trigger means operatively coupled to the output of said difference means and responsive to a predetermined output for controlling the speed of rotation of the rotative member; modulator means operatively receiving signals corresponding to a function of A and B;
logic means operatively coupled to said modulator means for determining the error between signal A and signal B;
coupling means'coupling said error signal from the modulator means to the rotative member for controlling the position of the rotative member between narrow limits as determined by the error between signals A and B. 6. The combination as set forth in claim 5 wherein: said rotative member is caused to rotate in a standby mode and call-up mode, said standby mode and callup mode differing substantially in speeds of rotation;
said trigger means coupled to the output of said difierence means further comprising second trigger means for generating a first acquisition signal, said first acquisition signal corresponding to a detection of energy as said detection means on said rotative member is rotating in call-up mode; said second trigger means being operative to produce a second acquisition signal corresponding to the detection of energy at said detection means when said rotative member is operating in the standby mode;
said second acquisition signal being operative to cause said rotative member to track automatically on the received detected energy.
7. In combination with a relatively rotatable member, an electro-optical acquisition system comprising;
means for receiving and detecting radiated energy;
output means operatively connected to said detection means for forming signals corresponding to A and B, said A and B signals being determined by the posi- ...anhncz t l ins;
tion on said detection means where energy impinges;
other output means operatively connected to said detection means for forming a signal corresponding to filter means operatively connected to said A and B signal forming means for producing an output communication signal A and an output communication signal B;
summing means operatively connected to said filter means for producing the sum of said communication signals A and B;
difference amplifier means operatively receiving signals corresponding to A+B and communication signal A and communication signal B;
the sum of communication signal A plus communication signal B establishing a threshold noise level as a reference for signal A+B in said difference arnplifier;
said difference amplifier producing an output when signal A+B is greater than the sum of communication signal A and communication signal B;
trigger means operatively coupled to the output of said difference amplifier means for producing a first acquisition signal and a second acquisition signal;
said first acquisition signal being adapted to cause the relatively rotatable member to scan between predetermined limits at a predetermined scanning speed;
said second acquisition signal being adapted for connection to an automatic track relay to cause said relatively rotatable member to center on received energy at said detection means.
8. The combination of claim 7 and further including;
narrow-band flter'means between the output of said A and B signal forming means and said logic means for increasing the' signal to noise ratio of energy detected at said detection means. l
` 10. The combination of claim 7 and wherein;
said trigger means includes first and second separate trigger means, said first separate trigger means producing the first acquisition signal when the relatively rotatably member is locating in' a call-up mode;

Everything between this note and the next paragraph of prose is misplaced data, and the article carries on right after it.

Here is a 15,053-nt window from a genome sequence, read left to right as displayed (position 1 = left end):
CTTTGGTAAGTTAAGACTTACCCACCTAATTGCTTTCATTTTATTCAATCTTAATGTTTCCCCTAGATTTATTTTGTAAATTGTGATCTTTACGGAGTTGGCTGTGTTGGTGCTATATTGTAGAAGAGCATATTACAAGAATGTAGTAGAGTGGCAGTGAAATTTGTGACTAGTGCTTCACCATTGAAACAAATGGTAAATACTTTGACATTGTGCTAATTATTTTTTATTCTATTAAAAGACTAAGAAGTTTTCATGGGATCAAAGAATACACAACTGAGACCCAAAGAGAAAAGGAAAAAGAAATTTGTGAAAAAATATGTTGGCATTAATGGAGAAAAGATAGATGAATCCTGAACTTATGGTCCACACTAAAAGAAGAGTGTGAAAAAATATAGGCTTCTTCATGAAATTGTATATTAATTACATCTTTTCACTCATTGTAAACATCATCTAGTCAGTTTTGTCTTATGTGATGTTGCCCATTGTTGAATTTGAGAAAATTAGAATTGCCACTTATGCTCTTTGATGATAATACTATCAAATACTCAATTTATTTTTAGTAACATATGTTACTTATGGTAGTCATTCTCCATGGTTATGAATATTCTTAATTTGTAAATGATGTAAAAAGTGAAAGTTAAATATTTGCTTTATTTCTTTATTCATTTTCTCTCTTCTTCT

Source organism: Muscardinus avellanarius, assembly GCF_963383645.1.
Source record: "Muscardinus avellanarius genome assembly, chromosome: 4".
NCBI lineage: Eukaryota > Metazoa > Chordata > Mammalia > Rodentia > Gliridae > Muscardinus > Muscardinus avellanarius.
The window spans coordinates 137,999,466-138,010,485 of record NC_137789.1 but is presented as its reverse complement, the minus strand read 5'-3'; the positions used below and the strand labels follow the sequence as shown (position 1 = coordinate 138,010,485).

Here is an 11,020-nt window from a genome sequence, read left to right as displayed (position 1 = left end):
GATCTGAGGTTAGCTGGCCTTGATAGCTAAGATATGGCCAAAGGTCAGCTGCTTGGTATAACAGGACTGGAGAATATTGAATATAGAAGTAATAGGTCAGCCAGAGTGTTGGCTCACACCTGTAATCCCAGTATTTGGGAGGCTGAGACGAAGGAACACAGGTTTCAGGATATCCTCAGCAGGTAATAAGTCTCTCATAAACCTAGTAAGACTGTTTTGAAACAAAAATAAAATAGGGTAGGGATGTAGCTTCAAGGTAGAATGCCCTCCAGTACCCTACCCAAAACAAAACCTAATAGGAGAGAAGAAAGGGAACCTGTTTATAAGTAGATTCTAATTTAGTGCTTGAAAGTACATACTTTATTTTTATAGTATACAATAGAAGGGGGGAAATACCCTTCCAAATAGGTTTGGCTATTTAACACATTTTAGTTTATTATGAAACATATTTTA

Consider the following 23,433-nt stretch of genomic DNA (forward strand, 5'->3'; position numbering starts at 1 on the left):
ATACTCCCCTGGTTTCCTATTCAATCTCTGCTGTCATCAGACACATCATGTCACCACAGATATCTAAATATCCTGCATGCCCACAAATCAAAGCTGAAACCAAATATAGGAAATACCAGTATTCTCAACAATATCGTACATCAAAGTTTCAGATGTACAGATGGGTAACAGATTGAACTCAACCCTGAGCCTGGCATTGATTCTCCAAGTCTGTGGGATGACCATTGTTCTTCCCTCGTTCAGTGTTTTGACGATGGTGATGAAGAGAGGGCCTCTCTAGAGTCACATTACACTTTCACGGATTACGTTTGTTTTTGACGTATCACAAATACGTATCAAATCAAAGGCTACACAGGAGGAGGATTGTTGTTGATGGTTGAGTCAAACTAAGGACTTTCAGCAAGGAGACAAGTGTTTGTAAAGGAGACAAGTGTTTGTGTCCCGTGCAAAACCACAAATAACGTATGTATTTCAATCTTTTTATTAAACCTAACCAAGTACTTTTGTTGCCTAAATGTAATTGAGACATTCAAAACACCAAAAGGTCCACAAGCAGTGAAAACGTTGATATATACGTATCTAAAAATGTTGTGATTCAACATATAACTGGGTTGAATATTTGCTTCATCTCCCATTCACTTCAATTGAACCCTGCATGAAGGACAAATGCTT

said second separate trigger means producing a second acquisition signal when the relatively rotatable member is operating in a standby mode;
said first and second separate trigger means having diffenent time constants so that the speed of rotation of said relatively rotatable member determines the forming of the first acquisitionlsignal and a second acquisition signal.
11. In combination with a relatively yrotatable member; an electro-optical acquisition system comprising;
output of said first summing means, second summing means and third summing means for improving the signal-to-noise ratio of energy received at said detection means;
an output from one of said filter means comprising a signal corresponding to communication signal A;
the output from another filter corresponding to a cornmunication signal B;
fourth summing means for producing a sum corresponding to communication signal A plus communication signal B which is representative of received noise;
difference amplifier means operatively receiving the summation signal corresponding to communication signal A plus communication signal B and received energy corresponding to A+B, said difference amplifier means producing an output signal when signal A+B is greater than communication signal A plus communication signal B;
trigger means operatively coupled to the output of said difference amplifier means for producing an output signal corresponding to received energy at said detection means which signal is used to control the relative rotatable member.
12. The combination of claim 11 and further includins;
a further filter means producing an output corresponding to a track tone A;
an additional filter means producing 'an output corresponding to a track tone B;
said track tone A and B corresponding to received energy at different positions on said detection means;
tracking error determining means operatively receiving the outputs corresponding to track tone A and track tone B;
said track error means being operative to produce an output error track signal corresponding to the difference between track tone A and track tone B which signal is adapted for controlling said relative rotatable member when an acquisition signal has been generated.
13. The combination of claim 12 wherein;
said area of said detection means comprise four infrared detection cells spaced and numbered sequentially from one to four longitudinally, cells one and two being yoperable to produce signal A and cells three and four being operable to produce signal B.
14. The combination of claim 13 and further including;
logic means ope'ratively coupled to said track error signal producing means for producing a signal which is used to inhibit the output from cells one and four when the acquisition signal is present.
15. The combination of claim 14 and further includins;
shutter means in close proximity to said detector cell;
actuator means for said shutter means;
sum detector means operatively coupled to said actuator means for causing said actuator to position said shutter as determined by the amount of sun impinging upon said sum detector.
References Cited` UNITED STATES PATENTS RODNEY D. BENNETT, Primary Examiner D. C. KAUFMAN, Assistant Examiner U.S. Cl. X.R.